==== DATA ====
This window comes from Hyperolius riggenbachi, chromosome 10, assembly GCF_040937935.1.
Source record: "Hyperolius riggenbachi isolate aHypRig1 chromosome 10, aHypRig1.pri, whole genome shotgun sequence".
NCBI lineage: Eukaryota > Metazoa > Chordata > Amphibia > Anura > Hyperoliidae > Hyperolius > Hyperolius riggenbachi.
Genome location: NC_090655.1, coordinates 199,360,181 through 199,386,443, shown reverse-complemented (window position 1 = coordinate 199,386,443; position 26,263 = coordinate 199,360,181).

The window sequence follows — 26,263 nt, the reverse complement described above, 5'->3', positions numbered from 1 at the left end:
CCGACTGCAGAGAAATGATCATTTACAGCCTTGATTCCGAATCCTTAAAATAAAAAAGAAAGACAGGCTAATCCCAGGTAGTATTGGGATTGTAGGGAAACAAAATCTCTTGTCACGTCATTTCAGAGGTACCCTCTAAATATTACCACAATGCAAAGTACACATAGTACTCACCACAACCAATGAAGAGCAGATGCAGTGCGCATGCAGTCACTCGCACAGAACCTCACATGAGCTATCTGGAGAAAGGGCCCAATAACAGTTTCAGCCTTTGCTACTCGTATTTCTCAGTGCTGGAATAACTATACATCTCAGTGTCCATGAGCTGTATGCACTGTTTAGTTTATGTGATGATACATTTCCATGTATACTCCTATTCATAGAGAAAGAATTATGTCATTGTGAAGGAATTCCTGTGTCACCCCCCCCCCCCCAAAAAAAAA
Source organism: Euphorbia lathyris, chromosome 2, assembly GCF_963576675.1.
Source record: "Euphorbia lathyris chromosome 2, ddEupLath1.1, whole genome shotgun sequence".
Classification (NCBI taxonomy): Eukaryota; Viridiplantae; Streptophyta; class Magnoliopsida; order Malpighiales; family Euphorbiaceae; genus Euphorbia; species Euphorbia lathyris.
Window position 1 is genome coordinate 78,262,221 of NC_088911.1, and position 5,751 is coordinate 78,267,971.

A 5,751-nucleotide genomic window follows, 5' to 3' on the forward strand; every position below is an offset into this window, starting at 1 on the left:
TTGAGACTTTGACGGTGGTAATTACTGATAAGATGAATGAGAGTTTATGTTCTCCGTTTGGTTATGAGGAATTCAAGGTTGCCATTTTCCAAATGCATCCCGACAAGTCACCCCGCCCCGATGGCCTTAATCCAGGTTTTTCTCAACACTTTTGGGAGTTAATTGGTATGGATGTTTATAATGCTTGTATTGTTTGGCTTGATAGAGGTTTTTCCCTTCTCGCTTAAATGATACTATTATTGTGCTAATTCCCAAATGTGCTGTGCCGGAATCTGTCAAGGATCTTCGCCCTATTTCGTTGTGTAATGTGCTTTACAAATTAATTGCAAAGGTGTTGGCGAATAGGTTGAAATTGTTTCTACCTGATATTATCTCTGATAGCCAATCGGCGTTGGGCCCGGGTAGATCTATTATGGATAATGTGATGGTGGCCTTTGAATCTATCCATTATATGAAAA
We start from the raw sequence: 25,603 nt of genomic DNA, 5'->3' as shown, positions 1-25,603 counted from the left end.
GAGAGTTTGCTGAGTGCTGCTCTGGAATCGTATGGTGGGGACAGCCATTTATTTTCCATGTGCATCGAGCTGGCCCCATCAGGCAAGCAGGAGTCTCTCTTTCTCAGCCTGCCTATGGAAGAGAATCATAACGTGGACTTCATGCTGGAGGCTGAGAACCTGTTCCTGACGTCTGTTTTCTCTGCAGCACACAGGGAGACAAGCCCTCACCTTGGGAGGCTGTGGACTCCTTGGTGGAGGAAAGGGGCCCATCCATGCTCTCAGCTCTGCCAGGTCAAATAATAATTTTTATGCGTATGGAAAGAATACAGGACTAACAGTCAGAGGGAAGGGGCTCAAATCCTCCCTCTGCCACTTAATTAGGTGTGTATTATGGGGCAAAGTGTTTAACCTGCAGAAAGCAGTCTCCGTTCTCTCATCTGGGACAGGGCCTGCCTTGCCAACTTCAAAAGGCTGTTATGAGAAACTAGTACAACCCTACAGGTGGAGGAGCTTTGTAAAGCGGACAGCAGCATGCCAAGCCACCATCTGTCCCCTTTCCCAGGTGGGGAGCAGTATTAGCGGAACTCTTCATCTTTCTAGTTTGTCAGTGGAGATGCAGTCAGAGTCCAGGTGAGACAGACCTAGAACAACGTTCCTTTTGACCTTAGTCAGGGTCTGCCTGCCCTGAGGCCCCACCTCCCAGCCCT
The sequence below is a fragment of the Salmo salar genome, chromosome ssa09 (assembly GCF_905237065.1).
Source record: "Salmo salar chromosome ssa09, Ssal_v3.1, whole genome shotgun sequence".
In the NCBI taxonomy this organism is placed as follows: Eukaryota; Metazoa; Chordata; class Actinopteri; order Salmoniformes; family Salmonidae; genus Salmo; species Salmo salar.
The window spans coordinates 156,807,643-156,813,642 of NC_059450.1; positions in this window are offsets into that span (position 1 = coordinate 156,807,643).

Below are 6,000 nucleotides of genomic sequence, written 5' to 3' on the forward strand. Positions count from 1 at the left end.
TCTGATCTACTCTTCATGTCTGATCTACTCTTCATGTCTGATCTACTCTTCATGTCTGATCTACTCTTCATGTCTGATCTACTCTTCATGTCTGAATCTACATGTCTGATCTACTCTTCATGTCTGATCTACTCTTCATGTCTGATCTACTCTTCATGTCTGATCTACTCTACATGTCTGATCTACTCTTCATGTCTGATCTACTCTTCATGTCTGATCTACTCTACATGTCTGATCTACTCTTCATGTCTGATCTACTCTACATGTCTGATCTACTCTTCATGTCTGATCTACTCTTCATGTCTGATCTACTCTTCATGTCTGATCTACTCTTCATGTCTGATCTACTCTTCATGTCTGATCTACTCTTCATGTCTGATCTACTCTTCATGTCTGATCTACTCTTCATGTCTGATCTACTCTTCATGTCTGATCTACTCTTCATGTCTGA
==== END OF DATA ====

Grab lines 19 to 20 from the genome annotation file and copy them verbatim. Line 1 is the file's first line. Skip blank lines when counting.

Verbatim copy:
Below are 6,000 nucleotides of genomic sequence, written 5' to 3' on the forward strand. Positions count from 1 at the left end.
TCTGATCTACTCTTCATGTCTGATCTACTCTTCATGTCTGATCTACTCTTCATGTCTGATCTACTCTTCATGTCTGATCTACTCTTCATGTCTGAATCTACATGTCTGATCTACTCTTCATGTCTGATCTACTCTTCATGTCTGATCTACTCTTCATGTCTGATCTACTCTACATGTCTGATCTACTCTTCATGTCTGATCTACTCTTCATGTCTGATCTACTCTACATGTCTGATCTACTCTTCATGTCTGATCTACTCTACATGTCTGATCTACTCTTCATGTCTGATCTACTCTTCATGTCTGATCTACTCTTCATGTCTGATCTACTCTTCATGTCTGATCTACTCTTCATGTCTGATCTACTCTTCATGTCTGATCTACTCTTCATGTCTGATCTACTCTTCATGTCTGATCTACTCTTCATGTCTGATCTACTCTTCATGTCTGA